Air of paranoia spurs KU Opera to perform popular 'Crucible'

Fifty years ago, playwright Arthur Miller detected in the madness of McCarthy era anti-Communism a link to the crazed witch hunts of 17th-century Salem.

He crafted a drama about the accusations, trials and mania in 1952 and called it "The Crucible." The tale of the destructive power of socially sanctioned violence brought about by paranoia was intended as an allegory about the House Un-American Activities Committee's anti-Communist hearings.

Not surprisingly, the play and its operatic version have been cropping up on theater marquees across the country since shortly after the terrorist attacks of Sept. 11, 2001.

Liam Neeson and cast brought a successful revival to Broadway in March 2002, and regional theater and opera companies continue to perform the work as a creative reaction to what many feel is a new wave of McCarthyism.

The Kansas University Opera will join the ranks Saturday when it opens Robert Ward's operatic adaptation of "The Crucible."

"Because we're under this terrorist threat -- and I'm not belittling that because terrorists are as real, maybe more real, than witches -- but it's the same thing, really. It's this sort of paranoia," says Mark Ferrell, KU Opera director. "(Attorney General John) Ashcroft started this thing where you're supposed to report on your neighbors and all that kind of crap. Well that's exactly what this (the witch trials) was.

"These people in this town -- and we know this now, historically -- they saw this as an opportunity. If you declared somebody a witch, they were hauled off to court and could be, and in fact were, hanged for it or put in jail; for long periods of time and tortured."

When truth is an afterthought

Although we are, perhaps, a bit more sophisticated today in how we tattle on people, Ferrell says, similar scenarios have occurred in the post-9/11 era.

photo

Special to the Journal-World

From left, Stanford Felix as the Rev. Hale, David Lara as John Proctor and Lindsey Poling as Elizabeth Proctor, rehearse a scene from the operatic version of Arthur Miller's "The Crucible." Kansas University Opera will stage the show in the Black Box Theatre beginning Saturday.

Florida authorities in September of 2002 detained three Muslim medical students for 17 hours after a woman claimed she overheard them discussing a terrorist plot in a restaurant.

Despite what Ferrell and the cast see as overwhelming parallels between the subject of "The Crucible" and today's political and social atmosphere, they resisted modernizing Bernard Stambler's libretto.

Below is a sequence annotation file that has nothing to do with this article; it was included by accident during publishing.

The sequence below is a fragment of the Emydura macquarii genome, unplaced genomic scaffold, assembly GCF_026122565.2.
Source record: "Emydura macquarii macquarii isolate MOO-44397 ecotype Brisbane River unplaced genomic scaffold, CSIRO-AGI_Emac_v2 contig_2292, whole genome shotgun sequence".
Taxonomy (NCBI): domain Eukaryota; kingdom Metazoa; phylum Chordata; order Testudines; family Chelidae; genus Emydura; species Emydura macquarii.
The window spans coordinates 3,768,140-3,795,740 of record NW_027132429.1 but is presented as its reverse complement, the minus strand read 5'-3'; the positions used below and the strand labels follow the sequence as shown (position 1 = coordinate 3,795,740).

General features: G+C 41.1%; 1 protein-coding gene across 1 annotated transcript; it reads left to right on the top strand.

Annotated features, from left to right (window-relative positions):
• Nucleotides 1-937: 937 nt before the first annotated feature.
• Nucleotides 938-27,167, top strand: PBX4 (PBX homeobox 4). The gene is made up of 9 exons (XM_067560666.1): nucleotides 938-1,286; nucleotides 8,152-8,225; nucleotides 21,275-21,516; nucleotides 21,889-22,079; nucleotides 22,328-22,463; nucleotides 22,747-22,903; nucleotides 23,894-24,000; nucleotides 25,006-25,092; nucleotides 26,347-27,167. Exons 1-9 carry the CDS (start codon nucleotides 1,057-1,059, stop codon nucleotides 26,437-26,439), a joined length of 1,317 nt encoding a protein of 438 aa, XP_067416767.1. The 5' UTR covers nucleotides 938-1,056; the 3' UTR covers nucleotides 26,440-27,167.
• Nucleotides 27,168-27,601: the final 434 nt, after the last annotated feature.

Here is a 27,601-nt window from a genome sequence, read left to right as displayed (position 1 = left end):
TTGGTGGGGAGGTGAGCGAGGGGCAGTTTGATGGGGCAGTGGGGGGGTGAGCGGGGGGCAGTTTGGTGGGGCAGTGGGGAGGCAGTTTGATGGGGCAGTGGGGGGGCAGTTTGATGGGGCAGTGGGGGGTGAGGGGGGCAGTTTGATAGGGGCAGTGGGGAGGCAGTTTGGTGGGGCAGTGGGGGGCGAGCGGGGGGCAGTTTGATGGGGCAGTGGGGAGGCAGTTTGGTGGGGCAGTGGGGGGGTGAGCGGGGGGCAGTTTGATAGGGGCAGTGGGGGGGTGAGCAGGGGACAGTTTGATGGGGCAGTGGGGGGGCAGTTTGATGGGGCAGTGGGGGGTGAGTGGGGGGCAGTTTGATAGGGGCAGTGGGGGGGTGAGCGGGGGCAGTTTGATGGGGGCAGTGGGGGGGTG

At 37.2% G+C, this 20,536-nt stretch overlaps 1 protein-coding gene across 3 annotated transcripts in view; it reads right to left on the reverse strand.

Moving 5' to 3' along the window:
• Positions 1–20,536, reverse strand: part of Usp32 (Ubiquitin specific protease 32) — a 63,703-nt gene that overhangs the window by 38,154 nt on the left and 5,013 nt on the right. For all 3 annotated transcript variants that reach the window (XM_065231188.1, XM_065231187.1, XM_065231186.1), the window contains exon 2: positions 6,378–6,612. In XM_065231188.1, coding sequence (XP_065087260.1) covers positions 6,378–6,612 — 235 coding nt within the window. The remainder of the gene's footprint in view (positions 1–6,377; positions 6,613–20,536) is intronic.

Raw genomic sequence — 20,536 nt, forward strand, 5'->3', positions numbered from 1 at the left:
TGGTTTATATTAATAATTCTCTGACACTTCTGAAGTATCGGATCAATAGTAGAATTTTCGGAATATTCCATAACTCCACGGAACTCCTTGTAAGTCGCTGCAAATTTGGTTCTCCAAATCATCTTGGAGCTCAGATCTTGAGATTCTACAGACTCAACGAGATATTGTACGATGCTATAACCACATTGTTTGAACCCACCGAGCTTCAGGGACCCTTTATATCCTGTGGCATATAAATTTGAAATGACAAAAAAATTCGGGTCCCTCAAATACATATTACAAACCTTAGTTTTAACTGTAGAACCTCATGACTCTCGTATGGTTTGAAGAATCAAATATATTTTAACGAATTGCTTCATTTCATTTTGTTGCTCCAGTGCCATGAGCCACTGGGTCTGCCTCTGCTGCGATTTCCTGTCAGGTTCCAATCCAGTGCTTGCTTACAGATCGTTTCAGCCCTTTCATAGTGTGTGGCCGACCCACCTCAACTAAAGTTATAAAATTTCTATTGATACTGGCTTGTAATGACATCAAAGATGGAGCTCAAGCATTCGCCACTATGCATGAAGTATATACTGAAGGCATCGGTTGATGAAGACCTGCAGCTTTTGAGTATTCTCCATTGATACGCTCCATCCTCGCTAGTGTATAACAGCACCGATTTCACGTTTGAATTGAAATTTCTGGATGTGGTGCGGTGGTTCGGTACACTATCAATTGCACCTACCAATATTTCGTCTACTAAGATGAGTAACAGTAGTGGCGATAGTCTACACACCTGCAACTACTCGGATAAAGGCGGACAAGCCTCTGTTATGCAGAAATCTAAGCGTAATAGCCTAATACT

"It's one idea that briefly crossed our minds," Ferrell says. "It's not hard to imagine. The chief judge in the play is essentially John Ashcroft.

"But we're not doing anything heavy-handed. We're presenting it just as it is. ... So all these allegories, the relationship between then and now, is left up to the audience to decide. But it does not take a big leap of faith to figure it out."

"The Crucible," a parable of good and evil based on real historical events, unfolds in the town of Salem, Mass., which sinks into hysteria when Abigail, the minister's niece, accuses a slave, Tituba, of practicing witchcraft. A wave of accusations by several other girls follows, and the ensuing trial pits truth and innocence against adversity, even death.

The more things change...

The play premiered in 1961 and won both the Pulitzer Prize and the New York Critics Circle Citation the following year. It's one of the few contemporary American operas to have entered the standard repertory.

A cast of 21 will perform the opera at KU under guest director Tim Ocel, who directs plays and operas across the country and is concurrently staging "The Elixir of Love" at the Lyric Opera of Kansas City.

For those who have seen and liked the play and who also like music, the operatic version should be enjoyable, Ferrell says.

"The effect of the music is to really heighten the drama of a piece that's already fairly dramatic," he says. "It's very well-written in terms of the arc of the piece. It uses a lot of melodies that sound American or sound folk-like or hymn-like, which of course just reinforces the setting of the play and adds to an authenticity about the sound."

And in addition to its entertainment value, he says, the show also contains some hard lessons.

"If anything else, a play like this shows how little we've changed," he says. "This is a historical event that happened in 1692, and we have exactly the same issues in 2003. The opera and play are enormously relevant to the past 24 hours of our history."

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